Nuclear Safety Current Affairs - 2019
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The fourth edition of Nuclear Security Summit (NSS) began in Washington, United States to discuss a gamut of issues pertaining to nuclear security.
In this edition of summit, heads of about 53 countries and representatives of five international organisations including the UNO, International Atomic Energy Agency (IAEA), European Union (EU), Interpol are taking part.
India is being represented by Prime Minister Narendra Modi in the two-day summit. The fourth summit is the last summit under the current format and also under the presidency of Barack Obama.
- The summit will highlight achievements and commitments of several countries towards safeguarding nuclear devices and technologies and reducing the threat of nuclear terrorism.
- This edition of summit is expected to take stock of the measures being taken by all countries to safeguard nuclear materials and facilities and also prevent non-state actors gaining access to them.
- It is also a crucial element of the US strategy to keep terrorists from acquiring fissile material to make nuclear weapons.
- The prime focus of the summit will be on North Korea and the terrorist organisation ISIS (Islamic State of Iraq and Syria).
- The idea of Nuclear Security Summit (NSS) was mooted by the US President Barack Obama in 2009 and the first summit was held in 2010 in Washington.
- It is a signature event of global diplomacy in Obama’s presidency that aimed at preventing nuclear terrorism around the globe.
- India has been contributing its bit to strengthen nuclear security by taking an active part in the summit ever since its inception in 2010.
- The second, third summits were held in Seoul (South Korea) and The Hague (Netherlands) in 2010, 2012 and 2014 respectively.
Key outcomes of last three Summits
- Motivated countries to tighten national laws, rules pertaining to nuclear safety, launch Nuclear Safety Fund (NSF) and set up Nuclear Safety training and Support Centres to impart training in safe use of nuclear devices.
- Helped countries to enhance physical protection at 650 international radiological facilities and 32 nuclear plants besides putting in place radioactive detection equipment at 328 border crossings, airports and seaports across the globe.
India has ratified Convention on Supplementary Compensation for Nuclear Damage (CSC), 1997 which sets parameters on a nuclear operator’s financial liability.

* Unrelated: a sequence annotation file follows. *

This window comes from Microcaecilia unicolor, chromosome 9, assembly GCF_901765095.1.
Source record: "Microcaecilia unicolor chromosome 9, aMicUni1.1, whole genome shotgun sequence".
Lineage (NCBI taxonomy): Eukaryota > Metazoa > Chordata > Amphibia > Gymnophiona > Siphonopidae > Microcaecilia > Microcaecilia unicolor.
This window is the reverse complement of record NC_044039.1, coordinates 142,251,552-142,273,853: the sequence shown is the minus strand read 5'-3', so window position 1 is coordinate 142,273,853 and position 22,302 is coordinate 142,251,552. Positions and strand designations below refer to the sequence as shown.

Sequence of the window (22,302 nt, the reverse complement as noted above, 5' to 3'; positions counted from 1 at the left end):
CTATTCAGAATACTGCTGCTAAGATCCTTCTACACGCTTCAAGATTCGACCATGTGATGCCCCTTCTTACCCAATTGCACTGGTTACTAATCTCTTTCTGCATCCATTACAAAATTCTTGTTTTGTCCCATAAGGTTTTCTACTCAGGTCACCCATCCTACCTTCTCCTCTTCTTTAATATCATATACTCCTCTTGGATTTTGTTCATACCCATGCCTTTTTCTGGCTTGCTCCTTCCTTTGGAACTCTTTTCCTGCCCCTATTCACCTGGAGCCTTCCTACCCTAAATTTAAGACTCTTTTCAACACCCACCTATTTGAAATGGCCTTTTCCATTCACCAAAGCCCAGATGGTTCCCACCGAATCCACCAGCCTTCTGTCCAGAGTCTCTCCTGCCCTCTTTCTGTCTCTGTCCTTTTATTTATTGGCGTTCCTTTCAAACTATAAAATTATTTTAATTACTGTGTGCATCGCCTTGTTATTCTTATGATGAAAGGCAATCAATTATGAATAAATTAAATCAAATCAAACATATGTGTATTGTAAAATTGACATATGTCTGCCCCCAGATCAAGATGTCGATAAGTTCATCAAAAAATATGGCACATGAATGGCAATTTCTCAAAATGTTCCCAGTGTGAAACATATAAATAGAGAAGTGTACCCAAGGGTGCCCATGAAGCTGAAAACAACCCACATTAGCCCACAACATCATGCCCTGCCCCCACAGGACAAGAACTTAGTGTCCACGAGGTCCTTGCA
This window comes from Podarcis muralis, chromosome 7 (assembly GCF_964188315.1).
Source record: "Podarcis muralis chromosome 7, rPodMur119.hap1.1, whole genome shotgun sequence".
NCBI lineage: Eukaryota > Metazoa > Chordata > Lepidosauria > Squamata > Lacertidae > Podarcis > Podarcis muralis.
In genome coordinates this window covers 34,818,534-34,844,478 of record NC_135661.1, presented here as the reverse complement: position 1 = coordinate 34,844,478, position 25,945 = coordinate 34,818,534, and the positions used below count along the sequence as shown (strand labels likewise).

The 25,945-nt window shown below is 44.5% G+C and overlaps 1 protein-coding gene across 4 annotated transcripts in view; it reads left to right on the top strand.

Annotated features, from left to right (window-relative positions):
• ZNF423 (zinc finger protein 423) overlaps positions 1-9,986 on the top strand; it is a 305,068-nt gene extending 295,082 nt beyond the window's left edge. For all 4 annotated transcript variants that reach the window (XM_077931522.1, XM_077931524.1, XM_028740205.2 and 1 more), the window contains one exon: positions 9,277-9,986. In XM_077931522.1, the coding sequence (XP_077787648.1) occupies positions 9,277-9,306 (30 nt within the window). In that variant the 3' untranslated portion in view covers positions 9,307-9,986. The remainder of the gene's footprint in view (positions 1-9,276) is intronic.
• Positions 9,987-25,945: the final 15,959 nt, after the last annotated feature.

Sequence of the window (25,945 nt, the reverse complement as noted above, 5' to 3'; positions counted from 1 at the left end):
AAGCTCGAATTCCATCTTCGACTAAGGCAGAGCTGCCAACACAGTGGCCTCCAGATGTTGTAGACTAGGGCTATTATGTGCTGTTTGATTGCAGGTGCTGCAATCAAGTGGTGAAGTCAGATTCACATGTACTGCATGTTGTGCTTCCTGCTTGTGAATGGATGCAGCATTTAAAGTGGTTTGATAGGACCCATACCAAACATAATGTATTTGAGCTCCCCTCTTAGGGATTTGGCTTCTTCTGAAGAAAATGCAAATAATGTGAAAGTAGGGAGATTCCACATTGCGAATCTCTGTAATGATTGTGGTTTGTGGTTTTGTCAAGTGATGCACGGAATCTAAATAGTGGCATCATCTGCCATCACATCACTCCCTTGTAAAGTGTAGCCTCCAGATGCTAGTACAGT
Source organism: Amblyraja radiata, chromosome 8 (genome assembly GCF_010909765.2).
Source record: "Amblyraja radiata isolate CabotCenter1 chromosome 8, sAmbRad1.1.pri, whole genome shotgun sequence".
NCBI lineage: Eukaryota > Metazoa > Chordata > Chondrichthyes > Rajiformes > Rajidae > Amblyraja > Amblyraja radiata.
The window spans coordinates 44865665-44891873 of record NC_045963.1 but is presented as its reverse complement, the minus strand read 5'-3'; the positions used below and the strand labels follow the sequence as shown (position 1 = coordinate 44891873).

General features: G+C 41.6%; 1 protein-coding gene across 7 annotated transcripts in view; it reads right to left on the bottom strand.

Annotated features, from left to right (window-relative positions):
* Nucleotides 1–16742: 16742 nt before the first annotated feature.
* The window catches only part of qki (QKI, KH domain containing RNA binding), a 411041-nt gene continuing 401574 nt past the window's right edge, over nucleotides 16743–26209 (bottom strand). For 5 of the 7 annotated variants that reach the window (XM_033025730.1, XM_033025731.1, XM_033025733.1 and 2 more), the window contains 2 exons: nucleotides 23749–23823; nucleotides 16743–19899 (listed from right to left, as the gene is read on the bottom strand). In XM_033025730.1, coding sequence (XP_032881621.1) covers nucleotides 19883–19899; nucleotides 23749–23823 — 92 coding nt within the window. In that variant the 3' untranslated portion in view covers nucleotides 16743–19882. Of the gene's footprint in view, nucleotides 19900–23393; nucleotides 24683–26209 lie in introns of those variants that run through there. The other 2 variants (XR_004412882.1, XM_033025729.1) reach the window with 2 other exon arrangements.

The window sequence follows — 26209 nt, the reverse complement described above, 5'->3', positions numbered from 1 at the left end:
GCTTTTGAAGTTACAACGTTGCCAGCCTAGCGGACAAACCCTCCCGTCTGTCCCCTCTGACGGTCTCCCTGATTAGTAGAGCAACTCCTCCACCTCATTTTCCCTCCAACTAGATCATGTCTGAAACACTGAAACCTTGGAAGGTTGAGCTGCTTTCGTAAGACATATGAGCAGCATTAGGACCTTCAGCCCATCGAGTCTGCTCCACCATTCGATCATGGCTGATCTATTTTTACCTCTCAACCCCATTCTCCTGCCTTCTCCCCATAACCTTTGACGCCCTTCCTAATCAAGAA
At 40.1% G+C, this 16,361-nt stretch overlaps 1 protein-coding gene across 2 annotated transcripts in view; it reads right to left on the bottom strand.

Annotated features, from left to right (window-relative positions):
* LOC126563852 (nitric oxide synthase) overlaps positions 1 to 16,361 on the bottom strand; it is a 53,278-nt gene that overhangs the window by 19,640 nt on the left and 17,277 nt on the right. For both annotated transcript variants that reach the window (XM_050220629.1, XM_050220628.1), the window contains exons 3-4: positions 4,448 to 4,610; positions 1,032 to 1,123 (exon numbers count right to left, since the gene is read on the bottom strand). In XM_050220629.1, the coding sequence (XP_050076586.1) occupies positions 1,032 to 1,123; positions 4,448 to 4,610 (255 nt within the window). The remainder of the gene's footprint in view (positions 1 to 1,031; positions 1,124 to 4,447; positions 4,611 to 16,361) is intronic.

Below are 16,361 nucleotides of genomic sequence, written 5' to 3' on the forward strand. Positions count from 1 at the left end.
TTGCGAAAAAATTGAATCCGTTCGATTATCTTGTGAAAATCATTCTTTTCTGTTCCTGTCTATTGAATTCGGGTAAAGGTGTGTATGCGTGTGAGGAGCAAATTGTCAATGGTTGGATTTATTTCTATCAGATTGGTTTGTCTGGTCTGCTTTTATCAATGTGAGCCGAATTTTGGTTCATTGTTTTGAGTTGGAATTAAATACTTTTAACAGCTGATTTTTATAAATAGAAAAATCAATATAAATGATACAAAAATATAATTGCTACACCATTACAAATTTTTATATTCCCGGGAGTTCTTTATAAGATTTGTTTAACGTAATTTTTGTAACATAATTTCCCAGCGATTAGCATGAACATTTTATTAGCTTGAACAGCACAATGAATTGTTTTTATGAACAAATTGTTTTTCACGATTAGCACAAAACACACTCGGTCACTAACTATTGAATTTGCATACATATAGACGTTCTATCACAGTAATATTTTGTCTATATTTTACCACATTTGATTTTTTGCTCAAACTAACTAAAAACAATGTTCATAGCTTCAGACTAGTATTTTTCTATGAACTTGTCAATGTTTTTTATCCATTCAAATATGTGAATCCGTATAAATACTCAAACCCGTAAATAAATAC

In this regard, India has submitted the Instrument of Ratification of the CSC to the International Atomic Energy Agency (IAEA) and shall come into force after 90 days i.e May 2016.
- Facilitate and boost India’s nuclear commerce with international partners.
- Contribute to strengthen an international convention and global nuclear liability regime.
About Convention on Supplementary Compensation for Nuclear Damage (CSC)
- Seeks to establish a uniform global legal regime for compensation to victims in the unlikely event of a nuclear accident.
- It was adopted on 12 September 1997. It can enter into force after ratification by at least 5 countries having minimum of 400,000 units of installed nuclear capacity.
- It has been framed in consistent with the principles of Vienna Convention on Civil Liability for Nuclear Damage (1963) and the Paris Convention on Third Party Liability in the Field of Nuclear Energy (1960).
- It provides a uniform framework for channelling liability and providing speedy compensation after the nuclear accident.
- Seeks to encourage regional and global co-operation to promote a higher level of nuclear safety in accordance with the principles of international partnership and solidarity.
- All states are free to participate in it regardless of their presence of nuclear installations on their territories or involvement in existing nuclear liability conventions.
- India had signed it in 2010 for delivering its commitments for stemming the landmark 2005 nuclear agreement with the United States.